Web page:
The following is an e-mail below from a member, reproduced with permission:
The definition of ‘practicable’ was tested in “Richmond upon Thames London Borough Council v. Express Ltd (2003)”.
Under the Greater London (Restriction of Goods Vehicles) Traffic Order 1985, it is required that “the vehicle minimises the use of restricted roads. To this end, the applicant and driver of the vehicle shall ensure that the vehicle [… ] (b) takes the shortest practicable route […]”
The case against Express Ltd for breach of this condition went to appeal on the interpretation of the word ‘practicable’.
It was contended that “The justices should consider the word ‘practicable’ and the Oxford English Dictionary definitions: (i) able to put into practice; able to be effected; accomplished; or done; feasible; (ii) of a road, passage, etc; able to be used or traversed”.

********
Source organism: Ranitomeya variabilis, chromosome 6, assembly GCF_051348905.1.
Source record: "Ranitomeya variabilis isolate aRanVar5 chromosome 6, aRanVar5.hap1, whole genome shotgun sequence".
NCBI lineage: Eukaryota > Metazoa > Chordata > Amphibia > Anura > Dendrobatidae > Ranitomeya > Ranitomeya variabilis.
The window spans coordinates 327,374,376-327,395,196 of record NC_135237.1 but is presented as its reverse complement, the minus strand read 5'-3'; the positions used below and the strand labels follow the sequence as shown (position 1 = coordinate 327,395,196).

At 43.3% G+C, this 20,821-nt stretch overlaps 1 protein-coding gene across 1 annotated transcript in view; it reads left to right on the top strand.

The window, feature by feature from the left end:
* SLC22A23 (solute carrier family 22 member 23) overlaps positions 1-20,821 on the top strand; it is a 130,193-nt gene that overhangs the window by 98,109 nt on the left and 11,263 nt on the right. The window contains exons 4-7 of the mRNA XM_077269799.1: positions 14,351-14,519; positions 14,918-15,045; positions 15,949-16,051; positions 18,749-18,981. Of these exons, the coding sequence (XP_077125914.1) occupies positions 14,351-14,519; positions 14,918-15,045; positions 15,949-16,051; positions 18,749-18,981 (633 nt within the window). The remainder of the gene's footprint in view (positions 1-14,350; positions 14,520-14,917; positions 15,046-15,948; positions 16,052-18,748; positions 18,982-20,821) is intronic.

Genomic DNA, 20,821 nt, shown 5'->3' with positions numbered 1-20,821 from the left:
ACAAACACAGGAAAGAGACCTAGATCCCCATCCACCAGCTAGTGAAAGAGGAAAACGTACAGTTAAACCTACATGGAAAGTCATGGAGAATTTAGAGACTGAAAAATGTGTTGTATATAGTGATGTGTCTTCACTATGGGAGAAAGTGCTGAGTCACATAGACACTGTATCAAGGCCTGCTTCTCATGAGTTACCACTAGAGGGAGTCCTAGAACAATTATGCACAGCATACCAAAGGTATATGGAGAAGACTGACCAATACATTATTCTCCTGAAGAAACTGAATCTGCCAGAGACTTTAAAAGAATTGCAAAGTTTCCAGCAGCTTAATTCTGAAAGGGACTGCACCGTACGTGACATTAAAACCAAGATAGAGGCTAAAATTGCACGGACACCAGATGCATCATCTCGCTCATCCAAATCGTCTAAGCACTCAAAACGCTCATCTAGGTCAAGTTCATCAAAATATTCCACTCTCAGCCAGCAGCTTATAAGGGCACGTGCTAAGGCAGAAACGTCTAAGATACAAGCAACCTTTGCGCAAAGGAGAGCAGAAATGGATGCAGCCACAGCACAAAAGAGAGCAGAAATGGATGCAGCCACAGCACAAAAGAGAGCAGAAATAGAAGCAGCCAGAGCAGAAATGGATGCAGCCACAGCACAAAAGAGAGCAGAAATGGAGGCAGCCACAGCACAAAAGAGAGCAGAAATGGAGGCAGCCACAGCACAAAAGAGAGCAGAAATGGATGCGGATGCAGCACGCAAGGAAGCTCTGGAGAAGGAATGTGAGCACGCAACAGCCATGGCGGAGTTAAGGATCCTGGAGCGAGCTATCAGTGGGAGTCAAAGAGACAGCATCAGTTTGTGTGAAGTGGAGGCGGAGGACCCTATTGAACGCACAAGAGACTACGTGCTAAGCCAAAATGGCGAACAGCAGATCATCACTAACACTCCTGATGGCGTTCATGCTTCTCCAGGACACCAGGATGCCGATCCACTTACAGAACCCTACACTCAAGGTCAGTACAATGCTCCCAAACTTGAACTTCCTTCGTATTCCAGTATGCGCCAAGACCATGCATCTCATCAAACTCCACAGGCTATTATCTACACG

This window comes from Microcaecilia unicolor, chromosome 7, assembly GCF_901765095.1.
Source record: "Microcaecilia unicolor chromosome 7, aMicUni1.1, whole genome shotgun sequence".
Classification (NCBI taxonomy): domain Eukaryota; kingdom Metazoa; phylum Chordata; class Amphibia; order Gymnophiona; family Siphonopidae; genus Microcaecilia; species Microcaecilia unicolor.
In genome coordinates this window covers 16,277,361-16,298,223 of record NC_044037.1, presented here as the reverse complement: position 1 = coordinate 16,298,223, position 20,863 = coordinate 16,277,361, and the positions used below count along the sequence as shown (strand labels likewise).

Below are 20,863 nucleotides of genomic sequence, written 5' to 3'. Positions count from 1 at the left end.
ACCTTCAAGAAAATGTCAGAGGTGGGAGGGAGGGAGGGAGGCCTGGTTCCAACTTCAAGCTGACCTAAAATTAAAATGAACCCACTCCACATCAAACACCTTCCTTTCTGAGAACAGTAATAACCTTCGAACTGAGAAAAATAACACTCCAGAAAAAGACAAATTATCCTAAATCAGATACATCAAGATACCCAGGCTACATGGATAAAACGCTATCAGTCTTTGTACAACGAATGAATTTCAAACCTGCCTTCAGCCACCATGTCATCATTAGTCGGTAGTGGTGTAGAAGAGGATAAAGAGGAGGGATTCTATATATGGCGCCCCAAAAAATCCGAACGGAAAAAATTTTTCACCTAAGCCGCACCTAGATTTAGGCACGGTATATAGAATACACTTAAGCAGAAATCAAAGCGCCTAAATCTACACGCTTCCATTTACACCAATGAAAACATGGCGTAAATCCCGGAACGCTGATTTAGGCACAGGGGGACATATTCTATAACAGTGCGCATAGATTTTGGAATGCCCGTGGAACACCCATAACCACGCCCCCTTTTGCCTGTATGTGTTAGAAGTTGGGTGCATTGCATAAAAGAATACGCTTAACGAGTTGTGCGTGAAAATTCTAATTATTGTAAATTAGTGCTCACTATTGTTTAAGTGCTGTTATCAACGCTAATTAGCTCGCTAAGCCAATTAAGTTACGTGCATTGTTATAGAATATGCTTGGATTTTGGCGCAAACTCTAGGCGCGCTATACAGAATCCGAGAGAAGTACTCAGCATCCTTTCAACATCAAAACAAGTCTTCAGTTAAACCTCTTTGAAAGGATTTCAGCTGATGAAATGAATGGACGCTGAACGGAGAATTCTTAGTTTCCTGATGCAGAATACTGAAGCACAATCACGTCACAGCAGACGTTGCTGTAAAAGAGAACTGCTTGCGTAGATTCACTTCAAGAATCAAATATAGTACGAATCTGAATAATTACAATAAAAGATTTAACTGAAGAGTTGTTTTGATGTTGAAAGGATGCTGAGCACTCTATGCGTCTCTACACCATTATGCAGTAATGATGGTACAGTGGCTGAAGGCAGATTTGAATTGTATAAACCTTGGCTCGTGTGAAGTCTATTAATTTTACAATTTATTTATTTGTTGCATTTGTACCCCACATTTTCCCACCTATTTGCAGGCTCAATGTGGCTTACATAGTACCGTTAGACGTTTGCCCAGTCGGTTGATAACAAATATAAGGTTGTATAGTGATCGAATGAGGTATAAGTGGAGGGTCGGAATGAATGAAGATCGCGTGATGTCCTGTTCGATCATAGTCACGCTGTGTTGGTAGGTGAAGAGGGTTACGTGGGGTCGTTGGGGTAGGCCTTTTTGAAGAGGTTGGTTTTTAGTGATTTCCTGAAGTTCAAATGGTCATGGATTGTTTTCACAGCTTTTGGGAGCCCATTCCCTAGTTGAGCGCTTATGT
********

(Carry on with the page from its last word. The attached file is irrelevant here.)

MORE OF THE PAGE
In judgement it was held that “The word ‘practicable’ in context, it is clear, means ‘physically practicable’.” The judges found themselves unable to consider other ‘practical’ matters (such as the additional congestion, noise and pollution caused by taking the alternative route) for the purposes of the condition.
“Case remitted to justices with direction to convict.”
IMHO, for the purposes of interpreting the Highway code, with respect to either “Use cycle routes when practicable.” or “wherever possible”, “the discretion of each cyclist to decide whether or not it is indeed possible” would be limited to an assessment of physical traversability.
For an appropriate degree of discretion with respect to safety, we require something akin to the qualifying definitions used between 1954 and 1987:
1946: “If there is a cycle track – use it.”
1954: “If there is an adequate cycle track, use it.”
1968: “If there is an adequate cycle path beside the road, ride on it.”
1978: “If there is a suitable cycle path, ride on it.”